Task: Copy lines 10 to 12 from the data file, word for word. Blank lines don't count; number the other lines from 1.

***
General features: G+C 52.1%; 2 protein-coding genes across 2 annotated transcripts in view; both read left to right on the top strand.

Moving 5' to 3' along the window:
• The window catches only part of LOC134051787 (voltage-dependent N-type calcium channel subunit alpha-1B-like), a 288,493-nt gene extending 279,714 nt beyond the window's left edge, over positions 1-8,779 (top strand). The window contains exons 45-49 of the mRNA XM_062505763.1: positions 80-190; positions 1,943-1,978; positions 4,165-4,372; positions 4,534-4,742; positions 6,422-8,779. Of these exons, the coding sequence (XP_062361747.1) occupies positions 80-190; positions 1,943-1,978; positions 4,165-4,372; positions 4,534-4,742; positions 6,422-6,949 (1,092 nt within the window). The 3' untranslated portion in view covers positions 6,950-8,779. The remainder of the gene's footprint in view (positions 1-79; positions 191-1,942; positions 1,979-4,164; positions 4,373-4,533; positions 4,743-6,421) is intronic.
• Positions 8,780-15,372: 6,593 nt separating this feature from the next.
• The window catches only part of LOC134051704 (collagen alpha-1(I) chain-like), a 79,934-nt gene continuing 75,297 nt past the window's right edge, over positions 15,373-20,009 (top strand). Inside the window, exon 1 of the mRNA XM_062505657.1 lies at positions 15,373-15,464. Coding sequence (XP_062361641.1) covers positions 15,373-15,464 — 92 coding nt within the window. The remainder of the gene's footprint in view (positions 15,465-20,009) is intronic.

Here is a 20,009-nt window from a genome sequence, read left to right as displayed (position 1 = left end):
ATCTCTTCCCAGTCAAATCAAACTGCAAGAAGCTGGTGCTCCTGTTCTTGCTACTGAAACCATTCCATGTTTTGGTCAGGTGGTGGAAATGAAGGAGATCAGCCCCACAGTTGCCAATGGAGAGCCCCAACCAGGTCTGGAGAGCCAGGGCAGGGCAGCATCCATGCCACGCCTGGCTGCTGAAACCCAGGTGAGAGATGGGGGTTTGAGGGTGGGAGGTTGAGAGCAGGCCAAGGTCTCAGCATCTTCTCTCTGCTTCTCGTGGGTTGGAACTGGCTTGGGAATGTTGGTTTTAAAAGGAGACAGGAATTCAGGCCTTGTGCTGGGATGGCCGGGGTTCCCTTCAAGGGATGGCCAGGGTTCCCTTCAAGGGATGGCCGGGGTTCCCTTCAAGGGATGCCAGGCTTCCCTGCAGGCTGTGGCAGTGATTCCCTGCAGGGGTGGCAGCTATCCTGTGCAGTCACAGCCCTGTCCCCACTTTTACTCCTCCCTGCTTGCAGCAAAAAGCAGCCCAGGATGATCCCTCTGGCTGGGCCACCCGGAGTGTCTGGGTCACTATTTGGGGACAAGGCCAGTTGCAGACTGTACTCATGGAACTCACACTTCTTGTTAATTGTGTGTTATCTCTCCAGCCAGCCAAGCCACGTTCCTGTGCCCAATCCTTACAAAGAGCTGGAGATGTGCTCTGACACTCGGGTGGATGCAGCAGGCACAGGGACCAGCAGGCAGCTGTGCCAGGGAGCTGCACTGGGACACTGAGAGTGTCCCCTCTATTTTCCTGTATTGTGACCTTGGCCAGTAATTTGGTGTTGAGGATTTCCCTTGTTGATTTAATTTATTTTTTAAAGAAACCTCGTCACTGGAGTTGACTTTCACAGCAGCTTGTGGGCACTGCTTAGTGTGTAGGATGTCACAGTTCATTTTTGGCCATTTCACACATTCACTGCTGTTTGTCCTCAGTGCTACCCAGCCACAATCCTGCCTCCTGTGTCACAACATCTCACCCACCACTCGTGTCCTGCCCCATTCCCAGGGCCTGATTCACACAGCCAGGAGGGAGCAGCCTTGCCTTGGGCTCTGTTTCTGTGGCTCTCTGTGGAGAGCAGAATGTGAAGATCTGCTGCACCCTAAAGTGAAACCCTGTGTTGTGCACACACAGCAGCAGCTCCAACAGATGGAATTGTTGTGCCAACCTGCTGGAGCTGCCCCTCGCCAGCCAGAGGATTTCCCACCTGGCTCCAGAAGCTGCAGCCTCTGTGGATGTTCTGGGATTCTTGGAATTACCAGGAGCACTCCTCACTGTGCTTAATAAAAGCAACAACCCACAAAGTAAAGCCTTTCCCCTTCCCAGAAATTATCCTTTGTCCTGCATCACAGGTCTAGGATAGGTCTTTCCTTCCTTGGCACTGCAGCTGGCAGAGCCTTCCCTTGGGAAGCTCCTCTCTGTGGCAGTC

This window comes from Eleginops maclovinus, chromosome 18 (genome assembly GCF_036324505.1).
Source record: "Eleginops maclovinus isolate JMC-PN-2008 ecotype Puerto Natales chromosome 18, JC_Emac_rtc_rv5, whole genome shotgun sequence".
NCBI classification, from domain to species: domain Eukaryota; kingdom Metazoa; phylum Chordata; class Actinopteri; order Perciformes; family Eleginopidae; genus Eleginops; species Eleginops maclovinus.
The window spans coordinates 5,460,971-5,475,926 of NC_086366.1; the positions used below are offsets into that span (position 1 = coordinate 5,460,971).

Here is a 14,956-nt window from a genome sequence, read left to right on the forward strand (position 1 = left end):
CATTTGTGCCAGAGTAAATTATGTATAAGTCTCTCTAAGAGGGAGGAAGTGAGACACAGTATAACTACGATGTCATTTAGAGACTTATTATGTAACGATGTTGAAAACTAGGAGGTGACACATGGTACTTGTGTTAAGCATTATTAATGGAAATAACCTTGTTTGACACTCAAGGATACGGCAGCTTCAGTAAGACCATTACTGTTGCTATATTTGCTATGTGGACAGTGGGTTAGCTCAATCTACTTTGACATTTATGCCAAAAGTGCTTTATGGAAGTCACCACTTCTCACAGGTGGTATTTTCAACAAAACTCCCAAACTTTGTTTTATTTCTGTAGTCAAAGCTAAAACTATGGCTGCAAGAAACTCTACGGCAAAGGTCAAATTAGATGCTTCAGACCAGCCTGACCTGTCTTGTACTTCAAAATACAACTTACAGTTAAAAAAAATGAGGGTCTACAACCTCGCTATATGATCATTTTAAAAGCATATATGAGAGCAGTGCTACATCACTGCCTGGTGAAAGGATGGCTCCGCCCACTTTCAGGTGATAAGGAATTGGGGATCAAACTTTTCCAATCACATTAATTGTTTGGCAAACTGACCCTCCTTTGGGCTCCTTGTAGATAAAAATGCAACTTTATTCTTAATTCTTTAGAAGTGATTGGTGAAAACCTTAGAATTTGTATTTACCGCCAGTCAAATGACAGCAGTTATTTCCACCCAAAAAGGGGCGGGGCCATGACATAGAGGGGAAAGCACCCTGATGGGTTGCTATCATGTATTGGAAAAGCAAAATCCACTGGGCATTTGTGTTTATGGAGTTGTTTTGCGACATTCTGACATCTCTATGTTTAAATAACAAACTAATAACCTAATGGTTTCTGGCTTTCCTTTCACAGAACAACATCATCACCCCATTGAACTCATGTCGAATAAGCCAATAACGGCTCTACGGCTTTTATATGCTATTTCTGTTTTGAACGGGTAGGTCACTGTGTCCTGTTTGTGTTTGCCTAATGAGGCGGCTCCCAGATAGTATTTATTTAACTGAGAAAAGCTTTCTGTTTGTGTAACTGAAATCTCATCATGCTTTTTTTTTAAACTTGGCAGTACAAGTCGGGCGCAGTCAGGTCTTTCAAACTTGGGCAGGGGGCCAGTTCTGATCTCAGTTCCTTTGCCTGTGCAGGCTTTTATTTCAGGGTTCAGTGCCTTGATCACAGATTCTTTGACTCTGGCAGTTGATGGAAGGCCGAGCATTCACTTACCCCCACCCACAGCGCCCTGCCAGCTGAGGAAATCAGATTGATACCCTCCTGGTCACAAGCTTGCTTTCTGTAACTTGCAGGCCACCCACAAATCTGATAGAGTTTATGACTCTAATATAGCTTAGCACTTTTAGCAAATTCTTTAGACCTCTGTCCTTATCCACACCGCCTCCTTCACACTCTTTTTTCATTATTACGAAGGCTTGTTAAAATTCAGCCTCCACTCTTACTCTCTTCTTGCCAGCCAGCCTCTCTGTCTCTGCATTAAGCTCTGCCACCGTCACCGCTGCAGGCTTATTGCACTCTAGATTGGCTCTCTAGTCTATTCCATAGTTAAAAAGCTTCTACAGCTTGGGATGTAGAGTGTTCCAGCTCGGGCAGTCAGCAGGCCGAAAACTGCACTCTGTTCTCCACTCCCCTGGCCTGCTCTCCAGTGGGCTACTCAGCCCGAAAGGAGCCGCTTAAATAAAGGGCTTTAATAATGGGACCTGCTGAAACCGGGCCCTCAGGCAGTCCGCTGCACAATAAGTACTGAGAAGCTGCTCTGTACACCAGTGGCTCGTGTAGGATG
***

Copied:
NCBI classification, from domain to species: domain Eukaryota; kingdom Metazoa; phylum Chordata; class Actinopteri; order Perciformes; family Eleginopidae; genus Eleginops; species Eleginops maclovinus.
The window spans coordinates 5,460,971-5,475,926 of NC_086366.1; the positions used below are offsets into that span (position 1 = coordinate 5,460,971).

Here is a 14,956-nt window from a genome sequence, read left to right on the forward strand (position 1 = left end):